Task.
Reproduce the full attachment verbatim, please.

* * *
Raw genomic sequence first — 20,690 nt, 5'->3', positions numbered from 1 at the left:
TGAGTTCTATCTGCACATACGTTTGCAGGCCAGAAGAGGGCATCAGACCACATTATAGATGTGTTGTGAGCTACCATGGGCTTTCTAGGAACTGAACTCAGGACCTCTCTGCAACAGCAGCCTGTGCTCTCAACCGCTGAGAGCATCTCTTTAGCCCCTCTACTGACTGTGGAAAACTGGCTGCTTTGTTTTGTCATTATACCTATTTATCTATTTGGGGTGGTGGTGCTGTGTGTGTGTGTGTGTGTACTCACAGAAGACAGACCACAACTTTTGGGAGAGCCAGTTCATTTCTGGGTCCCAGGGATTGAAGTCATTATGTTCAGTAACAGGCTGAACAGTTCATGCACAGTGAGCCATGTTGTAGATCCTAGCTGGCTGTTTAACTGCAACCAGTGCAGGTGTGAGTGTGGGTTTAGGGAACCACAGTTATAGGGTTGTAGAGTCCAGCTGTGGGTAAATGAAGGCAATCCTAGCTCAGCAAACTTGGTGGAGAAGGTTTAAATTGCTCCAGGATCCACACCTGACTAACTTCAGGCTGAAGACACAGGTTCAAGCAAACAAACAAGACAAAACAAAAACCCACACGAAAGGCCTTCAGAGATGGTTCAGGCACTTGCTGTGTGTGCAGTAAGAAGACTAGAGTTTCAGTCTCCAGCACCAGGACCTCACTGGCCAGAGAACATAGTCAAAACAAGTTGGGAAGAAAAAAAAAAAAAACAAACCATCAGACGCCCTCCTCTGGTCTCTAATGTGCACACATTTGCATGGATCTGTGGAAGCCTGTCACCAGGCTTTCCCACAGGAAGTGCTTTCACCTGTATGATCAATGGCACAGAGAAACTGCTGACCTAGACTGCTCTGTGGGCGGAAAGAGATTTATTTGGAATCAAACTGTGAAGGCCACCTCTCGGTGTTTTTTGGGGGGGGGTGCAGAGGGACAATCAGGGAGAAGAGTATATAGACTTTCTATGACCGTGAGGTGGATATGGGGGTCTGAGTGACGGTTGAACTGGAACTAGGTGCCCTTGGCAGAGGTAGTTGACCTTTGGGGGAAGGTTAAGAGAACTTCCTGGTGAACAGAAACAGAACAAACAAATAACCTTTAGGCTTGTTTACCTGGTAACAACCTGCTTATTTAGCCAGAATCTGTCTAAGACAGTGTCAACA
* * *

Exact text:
Raw genomic sequence first — 20,690 nt, 5'->3', positions numbered from 1 at the left:
TGAGTTCTATCTGCACATACGTTTGCAGGCCAGAAGAGGGCATCAGACCACATTATAGATGTGTTGTGAGCTACCATGGGCTTTCTAGGAACTGAACTCAGGACCTCTCTGCAACAGCAGCCTGTGCTCTCAACCGCTGAGAGCATCTCTTTAGCCCCTCTACTGACTGTGGAAAACTGGCTGCTTTGTTTTGTCATTATACCTATTTATCTATTTGGGGTGGTGGTGCTGTGTGTGTGTGTGTGTGTACTCACAGAAGACAGACCACAACTTTTGGGAGAGCCAGTTCATTTCTGGGTCCCAGGGATTGAAGTCATTATGTTCAGTAACAGGCTGAACAGTTCATGCACAGTGAGCCATGTTGTAGATCCTAGCTGGCTGTTTAACTGCAACCAGTGCAGGTGTGAGTGTGGGTTTAGGGAACCACAGTTATAGGGTTGTAGAGTCCAGCTGTGGGTAAATGAAGGCAATCCTAGCTCAGCAAACTTGGTGGAGAAGGTTTAAATTGCTCCAGGATCCACACCTGACTAACTTCAGGCTGAAGACACAGGTTCAAGCAAACAAACAAGACAAAACAAAAACCCACACGAAAGGCCTTCAGAGATGGTTCAGGCACTTGCTGTGTGTGCAGTAAGAAGACTAGAGTTTCAGTCTCCAGCACCAGGACCTCACTGGCCAGAGAACATAGTCAAAACAAGTTGGGAAGAAAAAAAAAAAAAACAAACCATCAGACGCCCTCCTCTGGTCTCTAATGTGCACACATTTGCATGGATCTGTGGAAGCCTGTCACCAGGCTTTCCCACAGGAAGTGCTTTCACCTGTATGATCAATGGCACAGAGAAACTGCTGACCTAGACTGCTCTGTGGGCGGAAAGAGATTTATTTGGAATCAAACTGTGAAGGCCACCTCTCGGTGTTTTTTGGGGGGGGGTGCAGAGGGACAATCAGGGAGAAGAGTATATAGACTTTCTATGACCGTGAGGTGGATATGGGGGTCTGAGTGACGGTTGAACTGGAACTAGGTGCCCTTGGCAGAGGTAGTTGACCTTTGGGGGAAGGTTAAGAGAACTTCCTGGTGAACAGAAACAGAACAAACAAATAACCTTTAGGCTTGTTTACCTGGTAACAACCTGCTTATTTAGCCAGAATCTGTCTAAGACAGTGTCAACA